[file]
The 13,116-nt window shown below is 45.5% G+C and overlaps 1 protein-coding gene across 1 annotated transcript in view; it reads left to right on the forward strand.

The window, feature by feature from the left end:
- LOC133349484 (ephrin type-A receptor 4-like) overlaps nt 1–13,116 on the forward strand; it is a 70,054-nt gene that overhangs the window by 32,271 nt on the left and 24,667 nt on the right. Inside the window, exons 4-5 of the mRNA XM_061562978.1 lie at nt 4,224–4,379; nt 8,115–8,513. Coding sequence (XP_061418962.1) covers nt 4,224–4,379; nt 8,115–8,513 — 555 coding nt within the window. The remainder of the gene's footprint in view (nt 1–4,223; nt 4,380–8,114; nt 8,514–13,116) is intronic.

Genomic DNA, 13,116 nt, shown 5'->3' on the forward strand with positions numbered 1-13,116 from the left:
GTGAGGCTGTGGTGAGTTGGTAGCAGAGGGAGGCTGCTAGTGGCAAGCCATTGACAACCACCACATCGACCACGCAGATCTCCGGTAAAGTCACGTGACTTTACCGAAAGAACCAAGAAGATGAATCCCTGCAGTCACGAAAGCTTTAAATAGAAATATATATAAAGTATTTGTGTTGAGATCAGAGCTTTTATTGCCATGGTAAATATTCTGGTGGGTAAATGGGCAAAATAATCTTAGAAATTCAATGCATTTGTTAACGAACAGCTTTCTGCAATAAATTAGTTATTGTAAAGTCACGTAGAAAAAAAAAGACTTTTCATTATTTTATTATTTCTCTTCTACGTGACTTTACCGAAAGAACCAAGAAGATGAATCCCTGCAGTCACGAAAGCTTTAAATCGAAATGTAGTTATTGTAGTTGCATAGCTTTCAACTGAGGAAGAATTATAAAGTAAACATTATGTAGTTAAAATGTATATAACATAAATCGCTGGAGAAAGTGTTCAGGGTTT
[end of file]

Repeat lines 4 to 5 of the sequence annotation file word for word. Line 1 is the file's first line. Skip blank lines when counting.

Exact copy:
Genomic DNA, 13,116 nt, shown 5'->3' on the forward strand with positions numbered 1-13,116 from the left:
GTGAGGCTGTGGTGAGTTGGTAGCAGAGGGAGGCTGCTAGTGGCAAGCCATTGACAACCACCACATCGACCACGCAGATCTCCGGTAAAGTCACGTGACTTTACCGAAAGAACCAAGAAGATGAATCCCTGCAGTCACGAAAGCTTTAAATAGAAATATATATAAAGTATTTGTGTTGAGATCAGAGCTTTTATTGCCATGGTAAATATTCTGGTGGGTAAATGGGCAAAATAATCTTAGAAATTCAATGCATTTGTTAACGAACAGCTTTCTGCAATAAATTAGTTATTGTAAAGTCACGTAGAAAAAAAAAGACTTTTCATTATTTTATTATTTCTCTTCTACGTGACTTTACCGAAAGAACCAAGAAGATGAATCCCTGCAGTCACGAAAGCTTTAAATCGAAATGTAGTTATTGTAGTTGCATAGCTTTCAACTGAGGAAGAATTATAAAGTAAACATTATGTAGTTAAAATGTATATAACATAAATCGCTGGAGAAAGTGTTCAGGGTTT